Running simulations on remote computers


You can let one or more remote computers (hosts) handle the workload. StoSim will split the work into jobs and let the hosts do them when they are free.

There are two schedulers you can choose in the main configuration (stosim.conf) like this:

scheduler: pbs

The default scheduler is fjd, which uses the CPUs on your local machine or the ones in your local network (if they all have access to a shared home directory).

The other scheduler is pbs which is a major job description standard for computational clusters. If you use StoSim on such a cluster and choose this scheduler, then StoSim will write some extra configuration, such that the PBS system understands which jobs to run.

To check the status of your jobs and (if you use pbs scheduling) the state of computation nodes on the cluster), type

stosim –check

Both schedulers have extra configuration options which you might want to use, see Main configuration for details. If you use the fjd scheduler to not only do jobs on your local machine, but also in your LAN network, then you should read the two sections below.

The remote.conf file

If you use fjd and want to involve computers in your local network, you’ll need to extend the configuration with some information about the hosts in a separate file. StoSim will look for a file called remote.conf with information about hosts. Here is an example (go to Remote computer configuration for a full reference on the settings):

# Describe on which remote computers (hosts) to run this simulation.
# This is a separate file so you can keep your credentials apart from the project conf.
# The first two options (name and workers) are mandatory for each host.
workers: 2
nice: 5

You can rename examples/subsim/remote.conf.example to remote.conf and fill in some hosts in your network. When you run the Using subsimulations example, you should see it working.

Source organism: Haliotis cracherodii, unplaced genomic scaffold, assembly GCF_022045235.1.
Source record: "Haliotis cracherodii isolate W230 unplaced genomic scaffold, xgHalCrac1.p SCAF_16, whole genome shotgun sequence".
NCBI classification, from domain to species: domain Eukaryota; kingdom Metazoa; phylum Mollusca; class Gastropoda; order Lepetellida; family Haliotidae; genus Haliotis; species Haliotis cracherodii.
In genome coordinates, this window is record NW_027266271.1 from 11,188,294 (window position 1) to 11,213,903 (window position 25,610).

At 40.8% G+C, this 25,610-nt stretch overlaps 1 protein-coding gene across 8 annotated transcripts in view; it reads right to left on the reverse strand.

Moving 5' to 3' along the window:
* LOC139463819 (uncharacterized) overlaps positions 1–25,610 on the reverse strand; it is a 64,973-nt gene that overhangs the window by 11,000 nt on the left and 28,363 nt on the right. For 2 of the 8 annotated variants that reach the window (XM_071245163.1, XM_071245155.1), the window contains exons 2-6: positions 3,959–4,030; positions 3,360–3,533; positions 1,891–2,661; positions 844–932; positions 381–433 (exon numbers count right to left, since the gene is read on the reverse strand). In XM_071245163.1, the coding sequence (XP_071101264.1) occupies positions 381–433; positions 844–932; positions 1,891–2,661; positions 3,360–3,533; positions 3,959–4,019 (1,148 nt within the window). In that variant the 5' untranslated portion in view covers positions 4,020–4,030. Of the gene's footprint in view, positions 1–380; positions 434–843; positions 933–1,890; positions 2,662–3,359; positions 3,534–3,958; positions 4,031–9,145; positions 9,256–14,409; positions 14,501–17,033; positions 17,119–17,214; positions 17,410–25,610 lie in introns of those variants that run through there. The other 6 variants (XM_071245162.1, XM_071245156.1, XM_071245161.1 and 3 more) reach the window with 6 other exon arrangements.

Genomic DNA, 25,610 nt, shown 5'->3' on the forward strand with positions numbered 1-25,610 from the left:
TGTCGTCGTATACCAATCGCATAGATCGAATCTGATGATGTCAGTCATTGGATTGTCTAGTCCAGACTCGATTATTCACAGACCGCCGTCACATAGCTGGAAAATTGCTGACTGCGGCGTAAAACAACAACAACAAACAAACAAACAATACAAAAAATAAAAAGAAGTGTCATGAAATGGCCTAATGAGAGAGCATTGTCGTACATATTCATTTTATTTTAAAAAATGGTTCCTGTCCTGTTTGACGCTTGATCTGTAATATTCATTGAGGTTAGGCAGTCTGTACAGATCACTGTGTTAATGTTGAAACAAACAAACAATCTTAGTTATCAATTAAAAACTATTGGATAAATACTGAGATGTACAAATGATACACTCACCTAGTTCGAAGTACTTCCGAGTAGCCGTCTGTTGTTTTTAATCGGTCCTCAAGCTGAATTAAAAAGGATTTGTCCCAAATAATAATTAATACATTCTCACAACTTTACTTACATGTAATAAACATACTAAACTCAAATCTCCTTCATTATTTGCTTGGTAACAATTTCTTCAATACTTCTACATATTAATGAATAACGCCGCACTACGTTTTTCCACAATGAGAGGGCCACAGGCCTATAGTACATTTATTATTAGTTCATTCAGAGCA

To find out how many cores (cpus) a computer has, you might want to use the UNIX-command mpstat -P ALL, which shows you current activity on all cores.

SSH Authentication

If you use fjd to involve machines in your local network, StoSim would need to ask you for your credentials on these hosts very often. This is annoying after a while, so it is a good idea to make use of the powers of SSH setup to enable paswordless authentication. There are many ways to ease your life: You can set up RSA keys to connect with the hosts, use the ControlPersist option in the SSH config file to keep connections alive (only OpenSSH >= 5.6) or simply have one SSH connection open somewhere and let SSH share it.

Note that StoSim could theoretically offer to store the passwords for hosts in the remote.conf file, but that is not a safe procedure by any means. Many smart people thought hard about the best ways to do it and we should use what they came up with.

When running remote simulations, make sure that the hosts are known in your ~/.ssh/known_hosts file. Simply connect to the servers once per manual SSH login, where SSH asks you if you want to add that server as a known host.